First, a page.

Freedom of the press usually means no prior restraint. That is, anyone can publish anything, whether or not the government likes it. While a lack of prior restraint seems to be a necessary condition for freedom of the press, I am becoming increasingly convinced that it is not a sufficient condition. It is possible for government to have a significant impact on news by restricting access to reporters who are likely to write favorable stories. A mild version of this is when disliked members of the press are not invited to news conferences. A extreme version involves selective leaks to press who will spin a story positively.
The problem was aptly noted by a number of press organizations in an open letter to President Obama.
Over the past two decades, public agencies have increasingly prohibited staff from communicating with journalists unless they go through public affairs offices or through political appointees. This trend has been especially pronounced in the federal government. We consider these restrictions a form of censorship — an attempt to control what the public is allowed to see and hear.
The stifling of free expression is happening despite your pledge on your first day in office to bring “a new era of openness” to federal government – and the subsequent executive orders and directives which were supposed to bring such openness about.
Recent research has indicated the problem is getting worse throughout the nation, particularly at the federal level. Journalists are reporting that most federal agencies prohibit their employees from communicating with the press unless the bosses have public relations staffers sitting in on the conversations. Contact is often blocked completely. When public affairs officers speak, even about routine public matters, they often do so confidentially in spite of having the title “spokesperson.” Reporters seeking interviews are expected to seek permission, often providing questions in advance. Delays can stretch for days, longer than most deadlines allow. Public affairs officers might send their own written responses of slick non-answers. Agencies hold on-background press conferences with unnamed officials, on a not-for-attribution basis.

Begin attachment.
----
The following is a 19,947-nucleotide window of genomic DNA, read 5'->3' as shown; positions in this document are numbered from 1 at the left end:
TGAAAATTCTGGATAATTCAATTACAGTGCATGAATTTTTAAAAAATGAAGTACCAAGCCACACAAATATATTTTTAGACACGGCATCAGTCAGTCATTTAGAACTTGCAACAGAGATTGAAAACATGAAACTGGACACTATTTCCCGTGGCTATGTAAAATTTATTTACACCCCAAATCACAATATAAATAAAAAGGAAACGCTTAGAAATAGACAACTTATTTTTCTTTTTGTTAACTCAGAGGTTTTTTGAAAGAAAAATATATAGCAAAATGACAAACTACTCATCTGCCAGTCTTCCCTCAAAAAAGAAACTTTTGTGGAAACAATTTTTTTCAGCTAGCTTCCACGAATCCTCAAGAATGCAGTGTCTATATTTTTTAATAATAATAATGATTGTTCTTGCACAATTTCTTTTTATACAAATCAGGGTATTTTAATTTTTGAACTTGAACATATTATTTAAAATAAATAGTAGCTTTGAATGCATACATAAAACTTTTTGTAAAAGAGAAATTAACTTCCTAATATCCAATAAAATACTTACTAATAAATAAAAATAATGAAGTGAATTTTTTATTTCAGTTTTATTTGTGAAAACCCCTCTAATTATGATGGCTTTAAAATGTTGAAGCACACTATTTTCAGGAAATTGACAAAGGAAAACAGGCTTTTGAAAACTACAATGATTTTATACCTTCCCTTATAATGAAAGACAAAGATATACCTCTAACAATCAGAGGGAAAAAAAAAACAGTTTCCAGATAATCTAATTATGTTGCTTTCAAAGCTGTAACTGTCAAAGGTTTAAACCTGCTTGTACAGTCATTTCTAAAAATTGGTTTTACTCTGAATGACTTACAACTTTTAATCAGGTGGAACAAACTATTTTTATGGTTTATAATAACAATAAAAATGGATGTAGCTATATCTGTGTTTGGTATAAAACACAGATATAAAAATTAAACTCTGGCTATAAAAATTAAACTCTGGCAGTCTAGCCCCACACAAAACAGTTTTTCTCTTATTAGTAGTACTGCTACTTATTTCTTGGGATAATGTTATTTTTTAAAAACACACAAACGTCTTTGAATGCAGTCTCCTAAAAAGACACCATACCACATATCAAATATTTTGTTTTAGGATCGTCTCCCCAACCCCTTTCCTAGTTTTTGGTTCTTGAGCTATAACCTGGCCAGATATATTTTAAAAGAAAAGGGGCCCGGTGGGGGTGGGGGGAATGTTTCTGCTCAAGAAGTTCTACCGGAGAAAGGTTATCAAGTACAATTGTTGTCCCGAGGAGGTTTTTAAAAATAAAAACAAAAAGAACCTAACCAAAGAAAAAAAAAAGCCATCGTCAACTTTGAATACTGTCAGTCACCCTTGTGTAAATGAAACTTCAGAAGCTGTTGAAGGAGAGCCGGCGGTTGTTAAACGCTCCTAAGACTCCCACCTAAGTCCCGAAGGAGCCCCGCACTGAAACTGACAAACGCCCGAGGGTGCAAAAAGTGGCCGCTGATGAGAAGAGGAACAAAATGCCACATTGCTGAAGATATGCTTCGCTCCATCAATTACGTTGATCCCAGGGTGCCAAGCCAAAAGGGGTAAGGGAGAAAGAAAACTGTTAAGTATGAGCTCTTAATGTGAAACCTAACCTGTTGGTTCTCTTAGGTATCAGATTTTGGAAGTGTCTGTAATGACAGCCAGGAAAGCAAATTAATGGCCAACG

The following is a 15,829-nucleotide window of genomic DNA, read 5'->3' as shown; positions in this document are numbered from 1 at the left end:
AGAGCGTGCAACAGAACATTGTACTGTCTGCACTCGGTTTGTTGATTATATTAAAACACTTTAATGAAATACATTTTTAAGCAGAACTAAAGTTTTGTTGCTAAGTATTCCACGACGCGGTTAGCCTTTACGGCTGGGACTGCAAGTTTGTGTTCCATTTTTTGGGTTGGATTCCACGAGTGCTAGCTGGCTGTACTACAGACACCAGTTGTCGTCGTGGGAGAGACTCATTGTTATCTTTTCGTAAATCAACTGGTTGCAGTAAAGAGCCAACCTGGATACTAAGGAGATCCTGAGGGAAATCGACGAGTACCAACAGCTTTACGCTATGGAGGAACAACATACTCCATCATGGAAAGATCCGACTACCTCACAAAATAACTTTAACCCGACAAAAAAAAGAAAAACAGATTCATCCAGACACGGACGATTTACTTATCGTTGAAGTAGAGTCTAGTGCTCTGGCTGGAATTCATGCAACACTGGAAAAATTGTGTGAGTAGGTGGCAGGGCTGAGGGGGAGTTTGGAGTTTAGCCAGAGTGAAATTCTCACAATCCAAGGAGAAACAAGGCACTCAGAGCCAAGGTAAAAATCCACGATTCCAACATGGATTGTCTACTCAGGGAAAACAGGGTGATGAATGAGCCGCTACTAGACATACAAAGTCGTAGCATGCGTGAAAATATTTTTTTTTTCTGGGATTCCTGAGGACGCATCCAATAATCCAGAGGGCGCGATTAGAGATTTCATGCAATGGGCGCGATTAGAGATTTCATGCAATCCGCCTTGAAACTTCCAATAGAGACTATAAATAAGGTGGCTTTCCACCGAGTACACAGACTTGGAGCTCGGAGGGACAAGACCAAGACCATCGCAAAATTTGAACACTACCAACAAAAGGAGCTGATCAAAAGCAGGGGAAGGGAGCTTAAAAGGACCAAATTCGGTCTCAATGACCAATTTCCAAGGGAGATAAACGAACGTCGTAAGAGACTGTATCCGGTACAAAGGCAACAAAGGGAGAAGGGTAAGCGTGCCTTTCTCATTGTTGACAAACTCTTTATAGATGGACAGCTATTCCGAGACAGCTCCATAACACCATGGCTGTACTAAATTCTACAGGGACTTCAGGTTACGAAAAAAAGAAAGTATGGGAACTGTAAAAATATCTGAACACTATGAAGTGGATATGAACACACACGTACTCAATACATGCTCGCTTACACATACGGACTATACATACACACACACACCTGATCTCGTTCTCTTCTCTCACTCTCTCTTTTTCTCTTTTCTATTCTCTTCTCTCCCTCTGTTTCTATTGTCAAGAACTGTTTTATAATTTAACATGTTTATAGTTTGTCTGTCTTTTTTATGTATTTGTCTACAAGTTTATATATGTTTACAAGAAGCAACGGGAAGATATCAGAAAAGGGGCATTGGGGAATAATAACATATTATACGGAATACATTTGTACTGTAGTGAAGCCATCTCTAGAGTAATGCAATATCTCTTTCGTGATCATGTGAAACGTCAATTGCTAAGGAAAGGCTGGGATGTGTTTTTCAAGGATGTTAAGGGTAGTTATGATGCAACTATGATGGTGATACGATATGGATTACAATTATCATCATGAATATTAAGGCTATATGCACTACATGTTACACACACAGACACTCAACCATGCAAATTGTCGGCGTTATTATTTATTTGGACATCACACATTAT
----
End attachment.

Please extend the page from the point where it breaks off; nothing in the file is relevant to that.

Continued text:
In many cases, this is clearly being done to control what information journalists – and the audience they serve – have access to. A survey found 40 percent of public affairs officers admitted they blocked certain reporters because they did not like what they wrote.
A more insidious example occurred recently when national security secrets were leaked to the AP in order to have the scoop come from a more friendly source than The Intercept. Reading the first paragraph of each piece, it is clear which is more critical of the government.
The Terrorist Identities Datamart Environment, or TIDE, is a huge, classified database of people known to be terrorists, those who are suspected of having ties to terrorism, and in some cases those who are related to or are associates of known or suspected terrorists. It feeds to smaller lists that restrict people’s abilities to travel on commercial airlines to or within the U.S.
Nearly half of the people on the U.S. government’s widely shared database of terrorist suspects are not connected to any known terrorist group, according to classified government documents obtained by The Intercept.
I am not a lawyer, nor do I have a particularly deep understanding of the first amendment. Nevertheless, such actions by the government have a significant impact on how news is reported. At the very least, we should consider the meaning of such government action with regard to freedom of the press.